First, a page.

President Joe Biden said Friday that while he hasn’t made a formal decision to run for re-election in 2024, it is his “intention.”
“The reason I don’t make an official judgment to run or not to run is because once I make that judgment, a whole set of regulations come into play and I have to – from that point on I treat myself as a candidate. I haven’t made that formal decision, but my intention is to run again. And we have time to make that decision,” Biden told MSNBC’s Jonathan Capehart in an interview at Delaware State University in Dover.
The question of Biden’s political future will come before Democrats after the midterm elections in November, as the party struggles to retain control of Congress. Already, questions about whether the President will make another bid for the White House have thrown questions into the developing 2024 race.
Last month, Biden said it was “much too early” to decide whether he would run for president again in 2024, opening the door for him not to seek another term.
At 79, Biden is already the oldest president in American history and, as CNN previously reported, his public schedule has previously raised questions about how broad a campaign he would run if he ran.
On Friday, the president said he thinks the work being done by first lady Jill Biden is “very important.”
“Dr. Biden believes — my wife — believes that I — we’re — we’re doing something very important, and I shouldn’t walk away from it,” Biden said.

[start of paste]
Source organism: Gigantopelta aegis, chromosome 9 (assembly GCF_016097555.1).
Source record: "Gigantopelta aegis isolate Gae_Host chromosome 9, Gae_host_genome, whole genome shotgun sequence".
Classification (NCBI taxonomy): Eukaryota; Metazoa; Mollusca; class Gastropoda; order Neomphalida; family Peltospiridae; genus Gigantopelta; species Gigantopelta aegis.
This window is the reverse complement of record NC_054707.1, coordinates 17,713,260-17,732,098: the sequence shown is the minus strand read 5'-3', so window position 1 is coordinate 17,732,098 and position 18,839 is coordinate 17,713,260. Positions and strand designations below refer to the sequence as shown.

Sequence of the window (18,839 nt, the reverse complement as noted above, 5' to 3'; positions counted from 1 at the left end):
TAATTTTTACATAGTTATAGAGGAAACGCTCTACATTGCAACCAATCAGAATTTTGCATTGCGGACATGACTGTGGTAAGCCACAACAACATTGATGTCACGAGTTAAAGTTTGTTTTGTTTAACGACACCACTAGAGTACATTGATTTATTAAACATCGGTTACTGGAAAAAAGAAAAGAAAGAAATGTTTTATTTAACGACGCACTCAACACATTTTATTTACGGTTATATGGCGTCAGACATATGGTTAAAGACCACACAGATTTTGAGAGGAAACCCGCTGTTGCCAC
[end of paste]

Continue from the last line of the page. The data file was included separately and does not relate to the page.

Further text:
Asked what his son Beau Biden would say to people who think he’s too old to run for president, Biden said, “Not so much. [what] he would say to that person. What I think he would say to me. The only reason to participate in public life is to improve the lives of other people. And depending on who the opponent is, if they have a view that I think is anti-democratic and that I think is good for ordinary Americans, then his argument was, Dad, you have an obligation to do something.
In the wide-ranging interview, Biden also vowed to use his veto power to protect reproductive rights if Republicans win control of Congress in the midterms and laws to outlaw abortion nationwide are passed.
Asked how he would protect “women”, Biden said he would “veto” Republicans’ proposals to limit access to the procedure.
“To outlaw Roe, to outlaw a woman’s right to choose her doctor, to make no exceptions for rape, incest, etc., and to get it out of Congress to make it the law of the land, the president has to sign it. I’m going to veto it,” Biden said on Roe v. Wade, which upheld the federal constitutional right to abortion until the Supreme Court overturned the ruling in June.
It comes after the president sought to mobilize his own party’s voters this week by promising to sign a law codifying abortion rights in January if voters elect more Democrats to pass the legislation.
The president’s oath echoed remarks he made earlier this week, when he said about the possibility of a Republican-controlled Congress passing a bill banning abortion nationwide: “If a bill passes in the next few years, I will veto it.”
On the economy and inflation, the president rejected polls showing that the majority of voters disapprove of the direction of the economy, saying that “what we have done and what we have overcome are not yet included.”
He argued that the GOP has no plan to address the economic concerns of Americans, and said: “They have no other platform to throw what I’ve been able to do, we’ve been able to do it. And I don’t know what they’re for.”
Biden also doubled down on House Minority Leader Kevin McCarthy’s recent comments questioning the future of US aid to Ukraine.
“I can understand anybody having that uninformed opinion, and believe me, because it costs a lot of money to help them,” Biden said Friday. “But there is much more than Ukrainians. It is about NATO, about Western Europe. It’s about making sure [Russian President Vladimir] Putin cannot succeed in the way he is using the brutality of his activities.’